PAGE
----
Query-by-POST

Just a quick one today.

When trying to implement a REST endpoint that does some filtering, it’s generally pretty easy and obvious. Just add filters as query string parameters. For example:

GET /api/employees?lastName=Smith

… and the response should be an HTTP 200, with a collection of employees with the last name Smith. Standard fare. You can continue to add filtering parameters and it’s all really straightforward.

What about if you wanted to query for all employees named Smith, that started before 01/01/2019? That’s more like a search than a filter. For searching, a common pattern exists that some of my peers and I have come to call “Query-by-POST”. I can’t seem to find decent documentation on it, so I’m doing that now. It looks something like the following:

POST /api/employees/searches
{
"lastName" : "Smith",
"hireDate" : {
"lessThan" : "01/01/2019"
}
}

… and the response is:

HTTP/1.1 303 See Other
Location: https://.../searches/results/<id>

That is, you’re POSTing a new search to the API, and the API is returning a redirect to the results it created.

The Id of the search results can be anything you want. Ideally, it should actually represent some kind of resource. I’ve used an encoded list of the ids from the search result, and it worked well. If it’s computationally expensive, then you can persist the results as any other resource as well. In order for the endpoint to be RESTful though, you should get back the same resource (results) each time you call the results endpoint.

Under inspection, one thing probably looks odd: you’re POSTing to the searches collection and redirecting to the search results resource… instead of just returning search results to the original request. That’s twice as many HTTP Requests as when you POST to create any other resource. Here’s why…

Normally, when you POST a resource to an endpoint like this:

POST /api/employees
{
“id” : “”,
“firstName” : “Jane”,
“lastName” : “Smith”,
“hireDate” : “12/30/2018”
}

You will often get back a 201 with the employee object that contains the populated Id. You’re POSTing the object to the same collection that it will be located at.

With the search endpoint, you are actually creating a request for the system to create search results for you. If it were going to return anything in the body to that endpoint, it could reasonably return your search object (with the lastName and hireDate comparison) as well as the Location header, and it would be idiomatically RESTful. Because it’s actually/logically creating a resource somewhere else, it redirects you to it.

Hope it helps!

Simple Communications ctd…

Or, “how to force others to assume failure.”

Frequently when writing code that calls out to other services, the calls fail. For all kinds of reasons:

  • time outs
  • network outage
  • power outage at the host
  • bad parameters
  • bad credentials
  • no permissions

… and myriad other reasons. The point is, when you’re communicating across a network, lots can go wrong.

The unfortunate part is that, it often goes just fine, and that’s the problem. You end up with code that usually works, certainly in a developer’s environment, and you don’t end up with code that is required to be resilient to failures.

This is why, when I write service objects, I construct the methods such that they take callbacks for failure modes. This is my little contribution to attempt to push people into a pit of success.

It looks like this:

public class MyService : IMyService  
{
private RestServiceClient client;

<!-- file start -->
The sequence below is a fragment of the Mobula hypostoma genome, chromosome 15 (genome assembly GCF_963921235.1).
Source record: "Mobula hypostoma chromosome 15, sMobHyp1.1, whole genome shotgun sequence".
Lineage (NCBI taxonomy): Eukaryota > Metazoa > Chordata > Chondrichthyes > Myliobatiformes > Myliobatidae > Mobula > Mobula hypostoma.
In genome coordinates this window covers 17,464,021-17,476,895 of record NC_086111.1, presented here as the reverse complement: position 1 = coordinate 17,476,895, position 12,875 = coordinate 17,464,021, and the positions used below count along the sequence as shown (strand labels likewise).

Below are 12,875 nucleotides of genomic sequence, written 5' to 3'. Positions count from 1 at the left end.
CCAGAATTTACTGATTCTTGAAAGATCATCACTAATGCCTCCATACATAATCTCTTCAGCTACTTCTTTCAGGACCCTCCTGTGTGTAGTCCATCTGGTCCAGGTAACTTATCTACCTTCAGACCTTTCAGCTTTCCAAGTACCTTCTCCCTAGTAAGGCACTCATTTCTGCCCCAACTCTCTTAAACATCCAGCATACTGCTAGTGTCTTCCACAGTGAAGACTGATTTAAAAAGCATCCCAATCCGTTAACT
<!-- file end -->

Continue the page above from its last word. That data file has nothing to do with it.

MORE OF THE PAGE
public MyService()
{
client = new RestServiceClient();
}
public void GetData(
Guid id,
Action<Data> onSuccess,
Action<NetworkError> onFailure)
{
var request = RequestBuilder.GET($"/v1/employee/{id}")
.Build();

client.Execute<DataResponse>(
request,
response => { onSuccess(new Data(response)) },
onFailure);
}
}

At first, this might seem weird, or superfluous. Certainly the RequestBuilder makes this function seem simple, and then we just call out to the ResetServiceClient which looks like this:

public class RestServiceClient 
{
protected RestClient Client { get; set; }

public void Execute<T>(
IRestRequest request,
Action<T> onSuccess,
Action<NetworkError> onFailure)
where T : new()
{
ExecuteAsync<T>(request, onSuccess, onFailure);
}

private async Task ExecuteAsync<T>(
IRestRequest request,
Action<T> onSuccess,
Action<NetworkError> onFailure)
where T : new()
{
if (!CheckConnectivity())
{
onFailure(NetworkError.NoConnectivity());
}

try
{
var response = await Client.ExecuteTaskAsync<T>(request);
if (IsSuccessfulStatusCode(response.StatusCode))
{
onSuccess(response.Data);
}
else
{
onFailure(NetworkError.From(response.StatusCode));
}
}
catch (Exception exception)
{
onFailure(NetworkError.From(exception));
}
}

protected bool IsSuccessfulStatusCode(HttpStatusCode code)
{
return (int)code >= 200 && (int)code <= 299;
}
}

Here we have a simple function that calls out to an async function immediately, so that it can execute independently and call back to the onSuccess or onFailure functions when the call succeeds or fails.

So that’s a bit of code, and it’s the inclusion of the requirement to take an onFailure callback that helps force developers into a pit of success, or forces them to write code that is resilient to failures. Calling code now must look like this:

var service = new MyService();
service.GetData(guid,
onSuccess: data => {
// do what you want with the data, update the UI, etc.
},
onFailure: networkError => {
// do what you want with the error, try again, update the UI, etc.
});

So, no every call to a function on a service object that goes over the network, is required to pass a function that handles the failure scenario.

Using this, which becomes a fairly simple pattern to use, I’ve had a number of mobile apps and native apps that have had excellent and reliable behavior communicating over unreliable network connections.

Hope it helps!